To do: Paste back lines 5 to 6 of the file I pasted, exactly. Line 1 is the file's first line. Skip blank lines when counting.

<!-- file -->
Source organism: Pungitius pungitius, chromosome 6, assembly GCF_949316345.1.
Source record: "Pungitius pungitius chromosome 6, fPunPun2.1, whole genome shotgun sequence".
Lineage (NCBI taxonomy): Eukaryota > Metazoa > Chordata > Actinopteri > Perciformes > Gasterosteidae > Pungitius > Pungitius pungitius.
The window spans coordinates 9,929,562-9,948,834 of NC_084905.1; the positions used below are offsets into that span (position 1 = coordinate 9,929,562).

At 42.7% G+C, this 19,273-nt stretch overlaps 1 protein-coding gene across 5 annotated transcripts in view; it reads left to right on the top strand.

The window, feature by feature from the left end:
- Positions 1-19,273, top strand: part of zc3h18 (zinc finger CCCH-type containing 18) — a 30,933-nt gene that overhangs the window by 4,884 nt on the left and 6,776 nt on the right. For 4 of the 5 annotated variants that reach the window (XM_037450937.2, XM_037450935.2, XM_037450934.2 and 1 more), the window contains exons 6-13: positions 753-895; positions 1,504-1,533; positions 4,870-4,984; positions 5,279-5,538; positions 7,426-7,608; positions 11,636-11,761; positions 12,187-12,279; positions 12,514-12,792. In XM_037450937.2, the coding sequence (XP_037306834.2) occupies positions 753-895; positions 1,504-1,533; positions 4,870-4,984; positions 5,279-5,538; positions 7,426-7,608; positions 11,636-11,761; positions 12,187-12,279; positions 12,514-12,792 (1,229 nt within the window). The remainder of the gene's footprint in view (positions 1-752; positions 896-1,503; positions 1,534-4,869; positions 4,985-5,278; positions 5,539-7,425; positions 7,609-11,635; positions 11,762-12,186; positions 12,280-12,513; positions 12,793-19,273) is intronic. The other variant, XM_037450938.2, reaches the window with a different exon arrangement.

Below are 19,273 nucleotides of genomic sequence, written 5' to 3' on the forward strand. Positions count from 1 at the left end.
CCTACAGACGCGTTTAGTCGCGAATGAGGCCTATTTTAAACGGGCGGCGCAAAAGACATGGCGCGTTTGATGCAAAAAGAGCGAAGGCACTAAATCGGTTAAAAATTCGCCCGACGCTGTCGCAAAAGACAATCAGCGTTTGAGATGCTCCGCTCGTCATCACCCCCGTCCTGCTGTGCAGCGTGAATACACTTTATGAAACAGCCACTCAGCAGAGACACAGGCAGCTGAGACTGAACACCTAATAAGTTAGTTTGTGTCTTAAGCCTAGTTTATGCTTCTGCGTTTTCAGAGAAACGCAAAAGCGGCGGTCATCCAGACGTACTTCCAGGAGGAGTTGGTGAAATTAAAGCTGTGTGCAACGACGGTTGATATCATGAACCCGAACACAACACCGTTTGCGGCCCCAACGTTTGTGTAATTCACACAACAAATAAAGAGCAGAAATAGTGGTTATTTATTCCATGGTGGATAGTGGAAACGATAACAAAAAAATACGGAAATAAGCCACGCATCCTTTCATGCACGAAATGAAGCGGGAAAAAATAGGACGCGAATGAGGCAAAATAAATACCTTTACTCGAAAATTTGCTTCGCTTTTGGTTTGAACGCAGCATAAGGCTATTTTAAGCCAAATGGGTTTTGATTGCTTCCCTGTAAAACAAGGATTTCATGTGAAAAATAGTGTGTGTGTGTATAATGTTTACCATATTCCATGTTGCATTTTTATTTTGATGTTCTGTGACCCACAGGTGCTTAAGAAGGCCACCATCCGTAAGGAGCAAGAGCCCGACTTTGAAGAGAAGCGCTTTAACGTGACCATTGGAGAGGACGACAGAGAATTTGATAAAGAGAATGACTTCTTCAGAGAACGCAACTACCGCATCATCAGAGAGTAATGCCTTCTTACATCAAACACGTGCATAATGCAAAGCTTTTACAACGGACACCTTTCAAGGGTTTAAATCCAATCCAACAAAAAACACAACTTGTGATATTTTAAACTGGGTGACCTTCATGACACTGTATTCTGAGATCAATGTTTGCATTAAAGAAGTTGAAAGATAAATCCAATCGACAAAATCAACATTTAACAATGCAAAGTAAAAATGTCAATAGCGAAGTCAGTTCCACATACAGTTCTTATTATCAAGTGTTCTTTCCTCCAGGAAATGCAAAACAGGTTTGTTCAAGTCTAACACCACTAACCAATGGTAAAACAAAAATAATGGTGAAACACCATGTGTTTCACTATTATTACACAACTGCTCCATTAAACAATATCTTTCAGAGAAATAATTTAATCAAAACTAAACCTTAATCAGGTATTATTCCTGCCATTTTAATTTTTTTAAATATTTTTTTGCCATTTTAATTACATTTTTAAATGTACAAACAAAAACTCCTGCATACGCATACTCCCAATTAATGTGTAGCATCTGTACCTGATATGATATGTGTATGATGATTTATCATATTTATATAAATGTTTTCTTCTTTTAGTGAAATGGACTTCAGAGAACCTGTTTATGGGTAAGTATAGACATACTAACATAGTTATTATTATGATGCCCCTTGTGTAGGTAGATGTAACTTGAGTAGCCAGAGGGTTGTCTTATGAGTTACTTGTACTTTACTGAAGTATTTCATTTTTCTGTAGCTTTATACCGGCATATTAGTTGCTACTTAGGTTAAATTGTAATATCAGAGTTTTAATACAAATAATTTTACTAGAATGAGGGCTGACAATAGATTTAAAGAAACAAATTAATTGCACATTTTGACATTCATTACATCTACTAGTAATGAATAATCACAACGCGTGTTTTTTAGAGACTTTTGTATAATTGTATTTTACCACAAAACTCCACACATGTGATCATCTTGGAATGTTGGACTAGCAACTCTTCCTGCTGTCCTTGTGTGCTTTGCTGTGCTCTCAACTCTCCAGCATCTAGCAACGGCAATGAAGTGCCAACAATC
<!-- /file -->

At 42.7% G+C, this 19,273-nt stretch overlaps 1 protein-coding gene across 5 annotated transcripts in view; it reads left to right on the top strand.

The window, feature by feature from the left end: